Health Ministry Slammed

Israel’s Health Ministry is being accused by Israeli healthcare professionals of misusing monies from a North American fundraising drive, the Israel Emergency Campaign. Hospital directors and healthcare organizations claimed last week that the ministry violated the stipulations regulating the United Jewish Communities-led emergency campaign by allocating millions of dollars to cover ordinary health costs. Campaign funds were to be designated only for services related to the intifada or a possible war with Iraq.

Magen David Adom, Israel’s emergency ambulance service, reportedly used some $2 million to buy cookies and juice for blood donors, and soap and garbage bags for its office. Ministry officials countered that the money was allocated fairly and transparently, using clear criteria.

In response to the news reports, UJC and its affiliated network of local Jewish welfare federations released a statement saying they “continue to have confidence in the recommendations and assistance of the Government of Israeli in this process… The UJC relies on and has great trust in the diligent oversight by our provider [the Jewish Agency for Israel] in these matters in order to ensure that funds are used for the exact purposes for which they are raised.”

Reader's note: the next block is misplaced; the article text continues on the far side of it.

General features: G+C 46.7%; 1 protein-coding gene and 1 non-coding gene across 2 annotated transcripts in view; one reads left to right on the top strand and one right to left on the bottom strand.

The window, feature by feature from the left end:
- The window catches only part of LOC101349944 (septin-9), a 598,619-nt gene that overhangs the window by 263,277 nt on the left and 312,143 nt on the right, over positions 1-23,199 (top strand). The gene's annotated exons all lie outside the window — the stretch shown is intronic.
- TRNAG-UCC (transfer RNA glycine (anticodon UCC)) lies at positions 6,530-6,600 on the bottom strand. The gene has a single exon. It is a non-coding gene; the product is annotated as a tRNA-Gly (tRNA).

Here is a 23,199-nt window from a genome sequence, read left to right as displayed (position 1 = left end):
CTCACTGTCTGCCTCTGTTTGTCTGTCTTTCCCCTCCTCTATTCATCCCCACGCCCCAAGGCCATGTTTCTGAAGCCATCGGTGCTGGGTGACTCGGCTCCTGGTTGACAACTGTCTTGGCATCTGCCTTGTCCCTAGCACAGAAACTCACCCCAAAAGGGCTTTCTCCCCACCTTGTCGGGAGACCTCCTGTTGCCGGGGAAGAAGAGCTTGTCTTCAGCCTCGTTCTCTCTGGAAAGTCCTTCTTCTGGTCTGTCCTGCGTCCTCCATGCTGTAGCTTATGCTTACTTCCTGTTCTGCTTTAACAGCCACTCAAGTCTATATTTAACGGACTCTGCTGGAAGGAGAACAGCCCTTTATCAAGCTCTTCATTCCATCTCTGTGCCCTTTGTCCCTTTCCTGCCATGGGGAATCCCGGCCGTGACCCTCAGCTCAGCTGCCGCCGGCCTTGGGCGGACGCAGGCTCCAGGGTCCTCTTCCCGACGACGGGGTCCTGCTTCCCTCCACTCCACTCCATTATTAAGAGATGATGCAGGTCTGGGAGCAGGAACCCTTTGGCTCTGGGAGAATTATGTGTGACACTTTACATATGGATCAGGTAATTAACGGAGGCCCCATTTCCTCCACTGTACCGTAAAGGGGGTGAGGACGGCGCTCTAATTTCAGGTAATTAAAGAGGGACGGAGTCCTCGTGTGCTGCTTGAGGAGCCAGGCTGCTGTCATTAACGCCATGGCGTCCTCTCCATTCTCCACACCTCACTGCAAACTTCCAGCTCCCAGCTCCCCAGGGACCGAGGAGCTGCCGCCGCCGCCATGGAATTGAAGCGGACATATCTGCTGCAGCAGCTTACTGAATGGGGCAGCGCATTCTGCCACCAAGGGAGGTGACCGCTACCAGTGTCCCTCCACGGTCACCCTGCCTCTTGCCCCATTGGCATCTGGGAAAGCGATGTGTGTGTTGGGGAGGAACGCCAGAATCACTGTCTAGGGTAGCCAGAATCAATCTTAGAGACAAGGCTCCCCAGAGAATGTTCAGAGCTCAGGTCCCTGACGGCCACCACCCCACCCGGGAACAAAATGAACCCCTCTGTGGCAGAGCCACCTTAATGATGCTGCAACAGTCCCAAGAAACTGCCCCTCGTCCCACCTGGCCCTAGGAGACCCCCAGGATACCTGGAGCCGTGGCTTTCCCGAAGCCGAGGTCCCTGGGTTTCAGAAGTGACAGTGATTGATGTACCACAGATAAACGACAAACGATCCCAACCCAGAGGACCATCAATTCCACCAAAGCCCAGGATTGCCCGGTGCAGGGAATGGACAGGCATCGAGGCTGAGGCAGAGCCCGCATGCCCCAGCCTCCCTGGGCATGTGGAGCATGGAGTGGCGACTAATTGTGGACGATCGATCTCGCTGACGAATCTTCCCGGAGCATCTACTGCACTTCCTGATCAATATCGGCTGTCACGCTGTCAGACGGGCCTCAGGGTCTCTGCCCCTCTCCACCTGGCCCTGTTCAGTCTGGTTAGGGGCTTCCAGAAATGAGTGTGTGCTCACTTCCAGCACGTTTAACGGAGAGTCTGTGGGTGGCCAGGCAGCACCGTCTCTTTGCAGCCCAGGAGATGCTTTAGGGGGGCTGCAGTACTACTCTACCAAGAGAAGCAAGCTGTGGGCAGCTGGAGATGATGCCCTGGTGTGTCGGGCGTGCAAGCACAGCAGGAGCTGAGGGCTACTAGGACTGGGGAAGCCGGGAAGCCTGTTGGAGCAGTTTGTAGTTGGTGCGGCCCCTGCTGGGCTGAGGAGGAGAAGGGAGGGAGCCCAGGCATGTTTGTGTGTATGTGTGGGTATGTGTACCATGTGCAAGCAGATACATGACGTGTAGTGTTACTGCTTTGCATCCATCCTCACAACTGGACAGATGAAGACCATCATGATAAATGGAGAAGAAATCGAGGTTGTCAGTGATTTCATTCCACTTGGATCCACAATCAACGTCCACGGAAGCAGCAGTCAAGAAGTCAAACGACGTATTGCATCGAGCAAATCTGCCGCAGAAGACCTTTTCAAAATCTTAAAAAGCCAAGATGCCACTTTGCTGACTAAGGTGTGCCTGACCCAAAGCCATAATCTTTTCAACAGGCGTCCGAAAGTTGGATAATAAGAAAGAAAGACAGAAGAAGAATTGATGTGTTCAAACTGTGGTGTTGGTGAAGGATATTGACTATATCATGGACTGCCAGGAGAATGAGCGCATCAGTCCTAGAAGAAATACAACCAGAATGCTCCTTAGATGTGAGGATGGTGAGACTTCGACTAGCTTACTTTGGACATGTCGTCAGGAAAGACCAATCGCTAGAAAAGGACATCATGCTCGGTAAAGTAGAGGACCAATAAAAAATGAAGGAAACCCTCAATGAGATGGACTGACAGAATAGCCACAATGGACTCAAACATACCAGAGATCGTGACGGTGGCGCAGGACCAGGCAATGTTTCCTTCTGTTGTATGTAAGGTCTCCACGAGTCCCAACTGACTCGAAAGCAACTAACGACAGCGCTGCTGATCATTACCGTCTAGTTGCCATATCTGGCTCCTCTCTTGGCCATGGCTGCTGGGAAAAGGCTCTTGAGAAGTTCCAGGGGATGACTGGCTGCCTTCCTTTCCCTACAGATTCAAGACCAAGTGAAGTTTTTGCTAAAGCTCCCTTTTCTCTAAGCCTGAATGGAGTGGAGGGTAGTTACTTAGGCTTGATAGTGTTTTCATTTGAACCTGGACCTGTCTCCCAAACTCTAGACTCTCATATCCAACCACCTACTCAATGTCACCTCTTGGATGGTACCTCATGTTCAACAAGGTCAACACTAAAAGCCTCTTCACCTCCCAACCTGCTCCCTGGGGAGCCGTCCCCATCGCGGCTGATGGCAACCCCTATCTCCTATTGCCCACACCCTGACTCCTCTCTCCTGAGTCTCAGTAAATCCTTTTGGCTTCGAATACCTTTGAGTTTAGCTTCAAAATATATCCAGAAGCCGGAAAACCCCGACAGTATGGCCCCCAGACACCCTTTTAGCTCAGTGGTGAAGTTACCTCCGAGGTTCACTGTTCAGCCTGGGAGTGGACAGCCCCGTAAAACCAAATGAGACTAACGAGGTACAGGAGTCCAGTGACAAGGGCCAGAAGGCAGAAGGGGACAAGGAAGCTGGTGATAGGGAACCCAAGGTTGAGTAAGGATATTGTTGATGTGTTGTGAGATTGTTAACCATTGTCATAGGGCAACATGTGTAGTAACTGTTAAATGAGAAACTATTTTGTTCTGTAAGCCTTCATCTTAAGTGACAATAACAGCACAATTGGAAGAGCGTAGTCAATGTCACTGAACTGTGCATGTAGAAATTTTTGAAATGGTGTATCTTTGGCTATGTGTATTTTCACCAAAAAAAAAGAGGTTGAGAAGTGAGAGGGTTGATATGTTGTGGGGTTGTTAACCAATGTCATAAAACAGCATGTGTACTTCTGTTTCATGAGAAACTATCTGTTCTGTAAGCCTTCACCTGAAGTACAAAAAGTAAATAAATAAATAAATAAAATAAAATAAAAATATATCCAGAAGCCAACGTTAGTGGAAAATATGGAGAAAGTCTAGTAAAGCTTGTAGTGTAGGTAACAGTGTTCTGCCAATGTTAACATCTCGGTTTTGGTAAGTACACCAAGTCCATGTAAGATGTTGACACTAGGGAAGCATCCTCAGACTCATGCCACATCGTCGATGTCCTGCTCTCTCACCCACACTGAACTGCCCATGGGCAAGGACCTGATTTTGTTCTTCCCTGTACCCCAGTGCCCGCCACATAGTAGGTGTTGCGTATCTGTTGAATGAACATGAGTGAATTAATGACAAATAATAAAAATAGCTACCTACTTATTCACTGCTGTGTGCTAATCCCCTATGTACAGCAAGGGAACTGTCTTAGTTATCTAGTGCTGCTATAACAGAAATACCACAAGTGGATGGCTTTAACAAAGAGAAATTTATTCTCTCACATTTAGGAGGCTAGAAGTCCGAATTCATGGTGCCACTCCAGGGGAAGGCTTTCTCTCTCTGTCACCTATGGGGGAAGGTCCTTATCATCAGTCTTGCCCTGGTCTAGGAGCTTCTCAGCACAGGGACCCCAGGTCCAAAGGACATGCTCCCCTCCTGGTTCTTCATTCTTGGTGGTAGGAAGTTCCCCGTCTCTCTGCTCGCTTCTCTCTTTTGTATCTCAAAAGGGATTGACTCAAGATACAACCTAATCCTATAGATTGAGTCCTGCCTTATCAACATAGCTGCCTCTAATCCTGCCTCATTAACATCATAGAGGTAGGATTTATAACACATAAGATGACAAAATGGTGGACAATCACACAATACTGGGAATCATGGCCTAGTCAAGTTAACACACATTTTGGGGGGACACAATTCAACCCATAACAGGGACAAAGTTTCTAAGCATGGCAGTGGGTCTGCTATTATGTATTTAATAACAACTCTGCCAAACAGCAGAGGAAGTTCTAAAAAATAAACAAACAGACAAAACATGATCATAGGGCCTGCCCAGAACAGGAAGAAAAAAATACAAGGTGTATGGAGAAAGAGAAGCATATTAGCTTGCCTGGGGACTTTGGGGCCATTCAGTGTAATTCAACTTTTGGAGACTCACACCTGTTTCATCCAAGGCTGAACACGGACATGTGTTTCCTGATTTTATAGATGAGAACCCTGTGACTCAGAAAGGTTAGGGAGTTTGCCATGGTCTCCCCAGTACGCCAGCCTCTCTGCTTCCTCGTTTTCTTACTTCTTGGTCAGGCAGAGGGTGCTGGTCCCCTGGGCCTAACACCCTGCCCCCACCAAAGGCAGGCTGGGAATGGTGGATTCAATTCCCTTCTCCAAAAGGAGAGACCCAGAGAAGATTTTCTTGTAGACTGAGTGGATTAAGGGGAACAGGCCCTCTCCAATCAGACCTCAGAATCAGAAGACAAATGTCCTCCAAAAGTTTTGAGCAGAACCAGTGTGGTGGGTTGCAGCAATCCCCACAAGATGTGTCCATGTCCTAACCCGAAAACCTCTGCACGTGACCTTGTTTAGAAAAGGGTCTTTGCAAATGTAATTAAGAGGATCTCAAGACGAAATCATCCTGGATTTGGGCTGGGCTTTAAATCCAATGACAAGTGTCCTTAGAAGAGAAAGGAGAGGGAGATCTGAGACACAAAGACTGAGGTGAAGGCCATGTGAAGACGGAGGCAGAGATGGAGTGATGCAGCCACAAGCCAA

DeLay Blasts ‘Road Map’

House Majority Leader Tom DeLay condemned the so-called “road map” peace plan being advanced by the diplomatic quartet of the United States, United Nations, European Union and Russia. A Texas Republican, DeLay described the plan as an “absurd scheme” and said it was “a road map toward destruction, not a road map to peace.” DeLay made his remarks during a speech Wednesday in Washington to a visiting delegation from the Orthodox Union.

DeLay said that by promoting the road map, the State Department was attempting to pressure Israel and undermine President Bush’s true vision for obtaining Middle East peace. The majority leader also said that Israel has the right to oppose any plan that will harm “ts “fundamental ability to defend itself.” He condemned supporters of the road map as “neo-appeasers,” comparing them to former British prime minister Neville Chamberlain.

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Newsdesk March 14, 2003